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Br J Clin Pharmacol. 2016 Apr;81(4):613-20. doi: 10.1111/bcp.12843. Epub 2016 Jan 25.

Exenatide acutely increases heart rate in parallel with augmented sympathetic nervous system activation in healthy overweight males.

Author information

1
Diabetes Center, Department of Internal Medicine, VU University Medical Center, Amsterdam.
2
Department of Health Sciences and the EMGO Institute for Health and Care Research, VU University Amsterdam, Amsterdam.
3
Department of Epidemiology and Biostatistics, VU University Medical Center, Amsterdam, the Netherlands.

Abstract

AIM:

Clinical use of glucagon-like peptide-1 receptor agonists (GLP-1RA) is consistently associated with heart rate (HR) acceleration in type 2 diabetes patients. We explored the mechanisms underlying this potential safety concern.

METHODS:

Ten healthy overweight males (aged 20-27 years) were examined in an open label, crossover study. Automated oscillometric blood pressure measurements and finger photoplethysmography were performed throughout intravenous administration of placebo (saline 0.9%), exenatide (targeting therapeutic concentrations) and a combination of exenatide and the nitric oxide synthase inhibitor L-N(G) -monomethyl arginine (L-NMMA). Sympathetic nervous system (SNS) activity was measured by heart rate variability and rate-pressure product.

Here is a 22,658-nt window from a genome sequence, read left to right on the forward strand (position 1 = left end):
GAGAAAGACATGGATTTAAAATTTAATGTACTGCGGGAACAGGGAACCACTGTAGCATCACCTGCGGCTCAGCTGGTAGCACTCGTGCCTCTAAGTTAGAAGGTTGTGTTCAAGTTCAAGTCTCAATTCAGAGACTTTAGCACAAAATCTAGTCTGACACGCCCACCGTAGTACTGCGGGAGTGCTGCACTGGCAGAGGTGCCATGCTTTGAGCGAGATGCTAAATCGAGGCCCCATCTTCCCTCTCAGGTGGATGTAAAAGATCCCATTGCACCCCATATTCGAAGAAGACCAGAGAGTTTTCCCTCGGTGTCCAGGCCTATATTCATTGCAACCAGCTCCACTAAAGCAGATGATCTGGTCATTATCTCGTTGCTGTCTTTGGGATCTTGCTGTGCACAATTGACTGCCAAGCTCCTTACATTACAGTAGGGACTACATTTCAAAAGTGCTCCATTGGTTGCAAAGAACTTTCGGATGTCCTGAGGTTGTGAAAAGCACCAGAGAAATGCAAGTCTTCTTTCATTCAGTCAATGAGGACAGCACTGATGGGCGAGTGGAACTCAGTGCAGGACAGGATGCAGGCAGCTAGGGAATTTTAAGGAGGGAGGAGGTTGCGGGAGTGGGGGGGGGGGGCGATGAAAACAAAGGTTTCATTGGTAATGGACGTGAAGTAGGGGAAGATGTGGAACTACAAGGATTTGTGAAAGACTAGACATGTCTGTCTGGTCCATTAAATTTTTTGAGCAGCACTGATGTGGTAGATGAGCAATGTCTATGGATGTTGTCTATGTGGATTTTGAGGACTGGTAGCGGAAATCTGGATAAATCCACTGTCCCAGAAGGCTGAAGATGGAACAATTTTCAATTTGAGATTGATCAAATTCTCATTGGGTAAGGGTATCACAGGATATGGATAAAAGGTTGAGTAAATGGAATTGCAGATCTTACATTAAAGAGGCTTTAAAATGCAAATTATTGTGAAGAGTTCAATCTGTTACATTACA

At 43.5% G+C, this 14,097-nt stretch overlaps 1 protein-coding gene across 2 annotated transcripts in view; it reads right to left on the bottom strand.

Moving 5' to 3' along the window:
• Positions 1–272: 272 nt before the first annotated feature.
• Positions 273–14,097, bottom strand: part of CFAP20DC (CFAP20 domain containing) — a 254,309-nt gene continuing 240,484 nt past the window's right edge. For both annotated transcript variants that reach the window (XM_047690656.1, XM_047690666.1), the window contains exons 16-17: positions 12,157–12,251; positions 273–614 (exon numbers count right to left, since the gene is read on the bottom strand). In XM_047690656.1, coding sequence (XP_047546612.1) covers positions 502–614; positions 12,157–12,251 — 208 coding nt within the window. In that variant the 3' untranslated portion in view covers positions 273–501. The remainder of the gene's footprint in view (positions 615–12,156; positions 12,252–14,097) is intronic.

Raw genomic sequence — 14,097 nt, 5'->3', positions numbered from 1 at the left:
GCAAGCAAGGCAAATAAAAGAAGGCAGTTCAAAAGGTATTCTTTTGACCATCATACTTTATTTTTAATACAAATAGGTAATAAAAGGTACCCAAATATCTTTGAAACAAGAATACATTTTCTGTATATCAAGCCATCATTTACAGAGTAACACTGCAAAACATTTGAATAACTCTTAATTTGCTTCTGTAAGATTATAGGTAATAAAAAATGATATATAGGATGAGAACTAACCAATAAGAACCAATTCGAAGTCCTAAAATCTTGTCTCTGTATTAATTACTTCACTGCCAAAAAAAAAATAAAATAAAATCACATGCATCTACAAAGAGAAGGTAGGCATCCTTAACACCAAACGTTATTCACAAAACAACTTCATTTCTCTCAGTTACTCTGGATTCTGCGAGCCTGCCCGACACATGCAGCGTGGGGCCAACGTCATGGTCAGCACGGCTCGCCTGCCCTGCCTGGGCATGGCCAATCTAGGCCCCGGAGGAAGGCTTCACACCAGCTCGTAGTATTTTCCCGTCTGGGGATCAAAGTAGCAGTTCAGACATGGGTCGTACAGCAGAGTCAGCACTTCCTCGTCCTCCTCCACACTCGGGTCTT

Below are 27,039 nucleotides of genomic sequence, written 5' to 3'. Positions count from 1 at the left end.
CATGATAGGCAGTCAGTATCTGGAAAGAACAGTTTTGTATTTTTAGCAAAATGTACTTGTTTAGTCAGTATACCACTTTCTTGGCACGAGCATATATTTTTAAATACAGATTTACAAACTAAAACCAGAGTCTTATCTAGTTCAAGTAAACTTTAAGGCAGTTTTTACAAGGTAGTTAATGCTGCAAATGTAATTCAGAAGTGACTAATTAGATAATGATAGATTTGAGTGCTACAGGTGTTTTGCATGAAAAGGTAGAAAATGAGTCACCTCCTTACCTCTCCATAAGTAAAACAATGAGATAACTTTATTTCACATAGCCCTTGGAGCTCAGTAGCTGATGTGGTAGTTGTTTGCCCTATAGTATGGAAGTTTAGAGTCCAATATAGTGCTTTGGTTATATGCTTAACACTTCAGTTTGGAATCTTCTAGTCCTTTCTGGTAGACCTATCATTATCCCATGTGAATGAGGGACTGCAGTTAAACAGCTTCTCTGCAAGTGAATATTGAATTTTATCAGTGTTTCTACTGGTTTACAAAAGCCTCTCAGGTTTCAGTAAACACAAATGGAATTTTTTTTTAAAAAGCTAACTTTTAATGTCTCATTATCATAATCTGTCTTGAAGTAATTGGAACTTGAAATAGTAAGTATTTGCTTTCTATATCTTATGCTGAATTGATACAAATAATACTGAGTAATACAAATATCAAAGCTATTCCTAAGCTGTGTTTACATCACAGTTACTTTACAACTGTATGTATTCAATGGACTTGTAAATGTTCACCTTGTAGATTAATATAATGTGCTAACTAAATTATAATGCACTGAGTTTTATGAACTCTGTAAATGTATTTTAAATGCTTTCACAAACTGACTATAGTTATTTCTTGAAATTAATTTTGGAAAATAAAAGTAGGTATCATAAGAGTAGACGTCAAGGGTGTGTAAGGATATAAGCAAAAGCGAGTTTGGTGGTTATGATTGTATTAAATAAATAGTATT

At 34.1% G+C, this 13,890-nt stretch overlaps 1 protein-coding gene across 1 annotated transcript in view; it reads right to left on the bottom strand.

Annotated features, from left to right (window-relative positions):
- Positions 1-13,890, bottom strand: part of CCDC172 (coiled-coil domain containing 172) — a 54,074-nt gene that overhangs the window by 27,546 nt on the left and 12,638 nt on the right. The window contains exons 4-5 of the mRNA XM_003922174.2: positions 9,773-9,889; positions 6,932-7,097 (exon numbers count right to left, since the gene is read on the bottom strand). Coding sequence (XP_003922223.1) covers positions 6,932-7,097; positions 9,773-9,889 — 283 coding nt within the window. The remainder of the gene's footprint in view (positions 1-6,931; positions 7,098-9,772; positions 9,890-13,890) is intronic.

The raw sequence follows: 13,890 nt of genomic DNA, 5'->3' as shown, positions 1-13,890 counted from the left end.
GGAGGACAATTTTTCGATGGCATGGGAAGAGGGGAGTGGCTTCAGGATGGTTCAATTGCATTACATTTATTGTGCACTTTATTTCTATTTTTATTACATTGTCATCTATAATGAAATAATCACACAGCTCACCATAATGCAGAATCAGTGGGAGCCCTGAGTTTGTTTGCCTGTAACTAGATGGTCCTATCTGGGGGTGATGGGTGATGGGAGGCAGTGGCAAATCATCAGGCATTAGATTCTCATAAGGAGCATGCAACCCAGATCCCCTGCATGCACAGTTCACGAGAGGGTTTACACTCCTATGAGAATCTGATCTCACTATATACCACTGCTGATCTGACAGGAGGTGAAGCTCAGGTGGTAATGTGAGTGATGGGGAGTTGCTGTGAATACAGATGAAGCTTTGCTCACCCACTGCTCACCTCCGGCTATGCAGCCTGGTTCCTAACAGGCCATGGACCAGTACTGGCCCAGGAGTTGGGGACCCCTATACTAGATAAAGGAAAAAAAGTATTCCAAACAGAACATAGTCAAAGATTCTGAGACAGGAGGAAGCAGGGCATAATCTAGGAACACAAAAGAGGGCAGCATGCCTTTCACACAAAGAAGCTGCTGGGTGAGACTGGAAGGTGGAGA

RESULTS:

Exenatide increased HR by a mean maximum of 6.8 (95% CI 1.7, 11.9) beats min(-1) (P < 0.05), systolic blood pressure (SBP) by 9.8 (95% CI 3.5, 16.1) mmHg (P < 0.01) and markers of SNS activity (P < 0.05). No changes in total peripheral resistance were observed. Increases in HR, SBP and sympathetic activity were preserved during concomitant L-NMMA infusion.

CONCLUSIONS:

Our data argue against exenatide-induced reflex tachycardia as a response to vasodilation and rather suggest the involvement of SNS activation in humans.

KEYWORDS:

GLP-1 receptor agonist; haemodynamics; heart rate; sympathetic nervous system activity

PMID:
26609792
PMCID:
PMC4799913
DOI:
10.1111/bcp.12843
[Indexed for MEDLINE]
Free PMC Article

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